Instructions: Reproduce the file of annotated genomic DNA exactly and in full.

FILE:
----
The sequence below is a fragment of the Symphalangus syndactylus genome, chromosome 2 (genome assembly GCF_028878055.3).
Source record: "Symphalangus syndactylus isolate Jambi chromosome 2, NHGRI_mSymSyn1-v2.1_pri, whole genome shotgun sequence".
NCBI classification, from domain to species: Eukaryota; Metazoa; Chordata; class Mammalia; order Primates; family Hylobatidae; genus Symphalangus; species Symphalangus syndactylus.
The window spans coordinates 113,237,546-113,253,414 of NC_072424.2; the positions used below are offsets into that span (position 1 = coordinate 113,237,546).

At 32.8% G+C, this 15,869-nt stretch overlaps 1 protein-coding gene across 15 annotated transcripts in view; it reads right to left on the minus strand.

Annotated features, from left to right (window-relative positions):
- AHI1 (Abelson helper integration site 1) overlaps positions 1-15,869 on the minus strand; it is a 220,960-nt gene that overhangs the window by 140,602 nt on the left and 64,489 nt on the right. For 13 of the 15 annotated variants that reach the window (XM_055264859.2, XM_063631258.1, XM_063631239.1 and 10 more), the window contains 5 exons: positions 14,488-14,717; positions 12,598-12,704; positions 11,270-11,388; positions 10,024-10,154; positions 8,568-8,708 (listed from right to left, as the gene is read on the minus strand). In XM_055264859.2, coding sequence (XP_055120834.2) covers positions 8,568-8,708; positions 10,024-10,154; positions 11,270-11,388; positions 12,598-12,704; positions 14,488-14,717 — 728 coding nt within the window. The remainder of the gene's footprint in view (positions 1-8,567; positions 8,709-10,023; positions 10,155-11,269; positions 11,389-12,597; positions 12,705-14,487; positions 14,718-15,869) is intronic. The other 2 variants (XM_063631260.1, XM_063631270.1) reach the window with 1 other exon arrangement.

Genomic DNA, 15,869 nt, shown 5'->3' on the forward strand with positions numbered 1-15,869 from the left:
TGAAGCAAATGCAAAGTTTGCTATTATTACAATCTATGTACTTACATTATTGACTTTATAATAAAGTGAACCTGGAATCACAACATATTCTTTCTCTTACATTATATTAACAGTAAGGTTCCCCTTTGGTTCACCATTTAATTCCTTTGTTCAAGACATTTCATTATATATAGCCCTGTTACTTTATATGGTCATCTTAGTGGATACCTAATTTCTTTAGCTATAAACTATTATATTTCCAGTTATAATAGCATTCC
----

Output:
The sequence below is a fragment of the Symphalangus syndactylus genome, chromosome 2 (genome assembly GCF_028878055.3).
Source record: "Symphalangus syndactylus isolate Jambi chromosome 2, NHGRI_mSymSyn1-v2.1_pri, whole genome shotgun sequence".
NCBI classification, from domain to species: Eukaryota; Metazoa; Chordata; class Mammalia; order Primates; family Hylobatidae; genus Symphalangus; species Symphalangus syndactylus.
The window spans coordinates 113,237,546-113,253,414 of NC_072424.2; the positions used below are offsets into that span (position 1 = coordinate 113,237,546).

At 32.8% G+C, this 15,869-nt stretch overlaps 1 protein-coding gene across 15 annotated transcripts in view; it reads right to left on the minus strand.

Annotated features, from left to right (window-relative positions):
- AHI1 (Abelson helper integration site 1) overlaps positions 1-15,869 on the minus strand; it is a 220,960-nt gene that overhangs the window by 140,602 nt on the left and 64,489 nt on the right. For 13 of the 15 annotated variants that reach the window (XM_055264859.2, XM_063631258.1, XM_063631239.1 and 10 more), the window contains 5 exons: positions 14,488-14,717; positions 12,598-12,704; positions 11,270-11,388; positions 10,024-10,154; positions 8,568-8,708 (listed from right to left, as the gene is read on the minus strand). In XM_055264859.2, coding sequence (XP_055120834.2) covers positions 8,568-8,708; positions 10,024-10,154; positions 11,270-11,388; positions 12,598-12,704; positions 14,488-14,717 — 728 coding nt within the window. The remainder of the gene's footprint in view (positions 1-8,567; positions 8,709-10,023; positions 10,155-11,269; positions 11,389-12,597; positions 12,705-14,487; positions 14,718-15,869) is intronic. The other 2 variants (XM_063631260.1, XM_063631270.1) reach the window with 1 other exon arrangement.

Genomic DNA, 15,869 nt, shown 5'->3' on the forward strand with positions numbered 1-15,869 from the left:
TGAAGCAAATGCAAAGTTTGCTATTATTACAATCTATGTACTTACATTATTGACTTTATAATAAAGTGAACCTGGAATCACAACATATTCTTTCTCTTACATTATATTAACAGTAAGGTTCCCCTTTGGTTCACCATTTAATTCCTTTGTTCAAGACATTTCATTATATATAGCCCTGTTACTTTATATGGTCATCTTAGTGGATACCTAATTTCTTTAGCTATAAACTATTATATTTCCAGTTATAATAGCATTCC